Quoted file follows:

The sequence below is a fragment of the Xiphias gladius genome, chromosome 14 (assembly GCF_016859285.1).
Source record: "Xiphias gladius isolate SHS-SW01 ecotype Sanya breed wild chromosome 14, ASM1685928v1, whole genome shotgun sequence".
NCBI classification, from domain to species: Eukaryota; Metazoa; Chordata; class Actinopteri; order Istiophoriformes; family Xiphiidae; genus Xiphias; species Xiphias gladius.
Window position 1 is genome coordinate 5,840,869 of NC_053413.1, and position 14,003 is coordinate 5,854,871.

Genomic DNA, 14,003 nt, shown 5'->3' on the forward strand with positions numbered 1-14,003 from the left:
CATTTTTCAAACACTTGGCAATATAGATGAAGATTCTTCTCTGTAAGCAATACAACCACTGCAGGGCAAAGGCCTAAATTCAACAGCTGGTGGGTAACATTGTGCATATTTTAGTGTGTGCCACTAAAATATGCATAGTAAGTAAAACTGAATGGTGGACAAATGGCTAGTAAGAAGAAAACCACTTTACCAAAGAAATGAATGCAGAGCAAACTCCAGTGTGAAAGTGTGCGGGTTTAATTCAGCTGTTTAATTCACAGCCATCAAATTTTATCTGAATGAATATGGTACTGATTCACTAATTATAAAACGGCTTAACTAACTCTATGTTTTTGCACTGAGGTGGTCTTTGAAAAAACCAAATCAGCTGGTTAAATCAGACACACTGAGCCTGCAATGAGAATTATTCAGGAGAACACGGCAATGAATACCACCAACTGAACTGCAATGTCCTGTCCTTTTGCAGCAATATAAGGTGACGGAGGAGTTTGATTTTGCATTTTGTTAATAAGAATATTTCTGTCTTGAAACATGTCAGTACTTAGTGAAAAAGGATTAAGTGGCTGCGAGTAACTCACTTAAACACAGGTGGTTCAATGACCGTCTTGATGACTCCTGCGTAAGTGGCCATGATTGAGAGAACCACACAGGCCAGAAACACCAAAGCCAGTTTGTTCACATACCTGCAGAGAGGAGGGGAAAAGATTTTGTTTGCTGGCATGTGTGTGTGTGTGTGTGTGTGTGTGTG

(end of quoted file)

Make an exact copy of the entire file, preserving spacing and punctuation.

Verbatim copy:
The sequence below is a fragment of the Xiphias gladius genome, chromosome 14 (assembly GCF_016859285.1).
Source record: "Xiphias gladius isolate SHS-SW01 ecotype Sanya breed wild chromosome 14, ASM1685928v1, whole genome shotgun sequence".
NCBI classification, from domain to species: Eukaryota; Metazoa; Chordata; class Actinopteri; order Istiophoriformes; family Xiphiidae; genus Xiphias; species Xiphias gladius.
Window position 1 is genome coordinate 5,840,869 of NC_053413.1, and position 14,003 is coordinate 5,854,871.

Genomic DNA, 14,003 nt, shown 5'->3' on the forward strand with positions numbered 1-14,003 from the left:
CATTTTTCAAACACTTGGCAATATAGATGAAGATTCTTCTCTGTAAGCAATACAACCACTGCAGGGCAAAGGCCTAAATTCAACAGCTGGTGGGTAACATTGTGCATATTTTAGTGTGTGCCACTAAAATATGCATAGTAAGTAAAACTGAATGGTGGACAAATGGCTAGTAAGAAGAAAACCACTTTACCAAAGAAATGAATGCAGAGCAAACTCCAGTGTGAAAGTGTGCGGGTTTAATTCAGCTGTTTAATTCACAGCCATCAAATTTTATCTGAATGAATATGGTACTGATTCACTAATTATAAAACGGCTTAACTAACTCTATGTTTTTGCACTGAGGTGGTCTTTGAAAAAACCAAATCAGCTGGTTAAATCAGACACACTGAGCCTGCAATGAGAATTATTCAGGAGAACACGGCAATGAATACCACCAACTGAACTGCAATGTCCTGTCCTTTTGCAGCAATATAAGGTGACGGAGGAGTTTGATTTTGCATTTTGTTAATAAGAATATTTCTGTCTTGAAACATGTCAGTACTTAGTGAAAAAGGATTAAGTGGCTGCGAGTAACTCACTTAAACACAGGTGGTTCAATGACCGTCTTGATGACTCCTGCGTAAGTGGCCATGATTGAGAGAACCACACAGGCCAGAAACACCAAAGCCAGTTTGTTCACATACCTGCAGAGAGGAGGGGAAAAGATTTTGTTTGCTGGCATGTGTGTGTGTGTGTGTGTGTGTGTGTG